9. London. Saving the best for (second)last? I don’t know, but the run through St James Park, Green Park, and Hyde Park, and round the Serpentine, is one of the best. Best time? June, at the peak of England’s green.

10. And Stockholm. Every season good so far, even in the snow.

Runners up

Paris. Along the Seine, around Eiffel Tower. Vancouver. A little known entry. Along the sound. Lovely views of the mountains. Washington. Along the river from Georgetown to the Lincoln Memorial, then stop and look up towards Capital Hill. Ottawa. From the centre, over the bridge into Quebec and back. Interesting geography and history. Brussels. From the EU institutions through the Leopold arches and on up to the parks. Helps you cope with EU business. Sometimes. The Hague. Small city, nice park. Boston. Over the “Make way for ducklings” pond. Oslo and Helsinki. Around the harbours. Rangoon. A bit polluted, but interesting route past temples and parks. Vilnius. Good castle climb.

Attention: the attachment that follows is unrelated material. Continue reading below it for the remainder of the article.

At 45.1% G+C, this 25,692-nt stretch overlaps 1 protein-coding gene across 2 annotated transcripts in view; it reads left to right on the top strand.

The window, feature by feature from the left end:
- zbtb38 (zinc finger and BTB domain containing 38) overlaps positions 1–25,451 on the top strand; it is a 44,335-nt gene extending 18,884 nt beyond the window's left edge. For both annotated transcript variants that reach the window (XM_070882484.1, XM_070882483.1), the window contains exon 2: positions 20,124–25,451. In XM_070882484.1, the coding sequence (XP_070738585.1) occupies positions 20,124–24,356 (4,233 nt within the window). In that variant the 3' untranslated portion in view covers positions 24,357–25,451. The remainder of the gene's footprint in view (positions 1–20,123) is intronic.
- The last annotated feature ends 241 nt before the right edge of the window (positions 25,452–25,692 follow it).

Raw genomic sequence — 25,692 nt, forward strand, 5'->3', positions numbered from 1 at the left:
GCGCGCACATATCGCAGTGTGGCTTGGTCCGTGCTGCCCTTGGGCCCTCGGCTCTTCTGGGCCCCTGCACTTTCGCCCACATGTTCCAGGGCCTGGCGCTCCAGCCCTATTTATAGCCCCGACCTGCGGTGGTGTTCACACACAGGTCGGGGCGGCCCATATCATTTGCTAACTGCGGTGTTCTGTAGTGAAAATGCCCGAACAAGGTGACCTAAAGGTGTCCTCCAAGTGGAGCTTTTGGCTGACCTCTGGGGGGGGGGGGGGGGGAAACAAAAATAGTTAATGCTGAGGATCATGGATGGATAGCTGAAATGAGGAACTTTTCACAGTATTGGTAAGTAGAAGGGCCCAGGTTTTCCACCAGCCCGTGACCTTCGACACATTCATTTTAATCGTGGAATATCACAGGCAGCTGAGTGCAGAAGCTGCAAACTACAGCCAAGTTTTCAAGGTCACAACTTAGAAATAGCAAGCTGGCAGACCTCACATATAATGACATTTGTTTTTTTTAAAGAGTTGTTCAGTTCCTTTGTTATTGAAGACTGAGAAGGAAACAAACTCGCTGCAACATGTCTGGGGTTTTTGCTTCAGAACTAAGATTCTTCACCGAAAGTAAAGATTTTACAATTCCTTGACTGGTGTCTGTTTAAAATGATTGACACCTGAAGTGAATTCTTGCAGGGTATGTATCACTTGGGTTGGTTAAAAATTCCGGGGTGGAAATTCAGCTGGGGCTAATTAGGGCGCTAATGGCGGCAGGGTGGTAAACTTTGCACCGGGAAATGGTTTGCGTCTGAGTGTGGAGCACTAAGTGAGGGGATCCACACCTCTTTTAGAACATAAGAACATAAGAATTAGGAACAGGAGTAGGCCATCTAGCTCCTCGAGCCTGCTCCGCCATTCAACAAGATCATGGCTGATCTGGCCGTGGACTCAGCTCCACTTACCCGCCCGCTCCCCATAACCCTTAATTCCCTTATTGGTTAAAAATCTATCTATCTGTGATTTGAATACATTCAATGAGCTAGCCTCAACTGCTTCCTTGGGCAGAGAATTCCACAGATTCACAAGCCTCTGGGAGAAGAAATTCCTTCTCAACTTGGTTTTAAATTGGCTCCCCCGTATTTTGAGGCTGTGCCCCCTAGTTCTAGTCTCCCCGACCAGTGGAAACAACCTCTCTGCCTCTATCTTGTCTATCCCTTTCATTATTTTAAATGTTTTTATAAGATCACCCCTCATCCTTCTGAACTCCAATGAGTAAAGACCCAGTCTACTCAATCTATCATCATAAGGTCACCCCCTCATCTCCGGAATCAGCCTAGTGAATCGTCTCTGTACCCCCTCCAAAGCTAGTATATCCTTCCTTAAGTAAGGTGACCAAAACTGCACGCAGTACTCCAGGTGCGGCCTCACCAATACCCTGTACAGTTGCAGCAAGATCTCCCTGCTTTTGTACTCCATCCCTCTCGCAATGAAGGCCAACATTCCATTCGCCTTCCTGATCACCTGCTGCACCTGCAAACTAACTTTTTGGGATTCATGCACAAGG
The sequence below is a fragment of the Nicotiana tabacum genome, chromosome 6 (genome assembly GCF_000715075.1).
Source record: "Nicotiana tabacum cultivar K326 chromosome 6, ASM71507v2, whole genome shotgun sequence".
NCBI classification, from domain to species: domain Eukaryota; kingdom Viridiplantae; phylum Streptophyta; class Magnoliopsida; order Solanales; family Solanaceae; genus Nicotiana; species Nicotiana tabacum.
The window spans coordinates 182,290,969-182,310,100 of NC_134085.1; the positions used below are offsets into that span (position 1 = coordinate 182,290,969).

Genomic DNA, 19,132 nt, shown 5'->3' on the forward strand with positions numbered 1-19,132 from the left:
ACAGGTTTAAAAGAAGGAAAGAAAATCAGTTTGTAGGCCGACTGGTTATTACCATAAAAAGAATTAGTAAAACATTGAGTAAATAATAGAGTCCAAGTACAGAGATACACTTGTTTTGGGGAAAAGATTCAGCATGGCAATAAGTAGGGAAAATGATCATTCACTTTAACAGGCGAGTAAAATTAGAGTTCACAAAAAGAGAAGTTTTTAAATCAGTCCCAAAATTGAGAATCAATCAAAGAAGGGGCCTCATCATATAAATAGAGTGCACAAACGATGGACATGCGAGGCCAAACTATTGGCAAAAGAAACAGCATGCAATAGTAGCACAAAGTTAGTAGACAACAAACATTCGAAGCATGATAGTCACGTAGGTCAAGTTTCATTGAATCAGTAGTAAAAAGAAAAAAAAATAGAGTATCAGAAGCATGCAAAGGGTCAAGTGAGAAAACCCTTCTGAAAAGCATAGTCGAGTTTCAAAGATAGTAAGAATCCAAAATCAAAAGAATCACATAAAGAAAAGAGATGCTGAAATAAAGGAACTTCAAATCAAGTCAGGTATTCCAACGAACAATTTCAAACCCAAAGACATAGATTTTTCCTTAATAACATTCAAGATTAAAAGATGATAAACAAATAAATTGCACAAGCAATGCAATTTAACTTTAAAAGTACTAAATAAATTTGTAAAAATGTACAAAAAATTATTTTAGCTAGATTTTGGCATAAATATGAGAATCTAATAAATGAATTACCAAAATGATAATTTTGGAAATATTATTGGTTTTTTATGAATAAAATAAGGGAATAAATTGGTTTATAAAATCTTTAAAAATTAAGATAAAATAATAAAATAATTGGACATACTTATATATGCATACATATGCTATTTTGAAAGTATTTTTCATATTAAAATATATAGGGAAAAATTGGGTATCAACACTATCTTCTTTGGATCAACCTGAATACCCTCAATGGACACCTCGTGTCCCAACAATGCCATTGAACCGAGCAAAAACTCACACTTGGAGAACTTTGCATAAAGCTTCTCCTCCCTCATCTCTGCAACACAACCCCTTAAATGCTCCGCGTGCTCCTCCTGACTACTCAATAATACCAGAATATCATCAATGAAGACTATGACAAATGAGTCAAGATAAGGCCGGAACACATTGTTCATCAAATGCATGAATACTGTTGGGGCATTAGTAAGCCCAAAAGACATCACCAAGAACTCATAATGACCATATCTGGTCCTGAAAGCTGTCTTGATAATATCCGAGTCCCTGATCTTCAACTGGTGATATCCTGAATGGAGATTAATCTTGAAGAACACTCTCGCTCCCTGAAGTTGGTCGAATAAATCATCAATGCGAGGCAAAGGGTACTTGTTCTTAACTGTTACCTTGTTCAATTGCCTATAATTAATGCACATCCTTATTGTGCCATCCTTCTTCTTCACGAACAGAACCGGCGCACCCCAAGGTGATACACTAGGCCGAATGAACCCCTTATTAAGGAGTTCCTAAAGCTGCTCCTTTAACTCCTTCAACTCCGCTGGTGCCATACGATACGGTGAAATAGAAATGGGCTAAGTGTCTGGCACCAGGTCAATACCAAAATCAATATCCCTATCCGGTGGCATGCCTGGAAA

Also rans

Delhi (too dusty), Singapore and KL (too sweaty), Port Stanley and Reykjavik (too windy), Erbil (actually quite nice in spring when I went – there was a certain Tuscan look to the hills. But basically it was around a hotel compound). Lisbon, Istanbul, Canberra, Riga (not memorable)

Exotic but disappointing:  Antarctica. Rothera Base. The run is around the airstrip, so basically dull. Good bragging rights though. Probably best to avoid in winter.

To avoid? Sadly, it’s probably all about pollution and security, so I’m afraid Kabul, Baghdad, Islamabad, Jakarta, Kathmandu, Lagos and Bangkok put me off.

And finally. Best swim? Cayman Islands, from the British Governor’s House along 7 mile beach.

Any tips for even better runs gratefully received.

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Tuesday, January 5th, 2016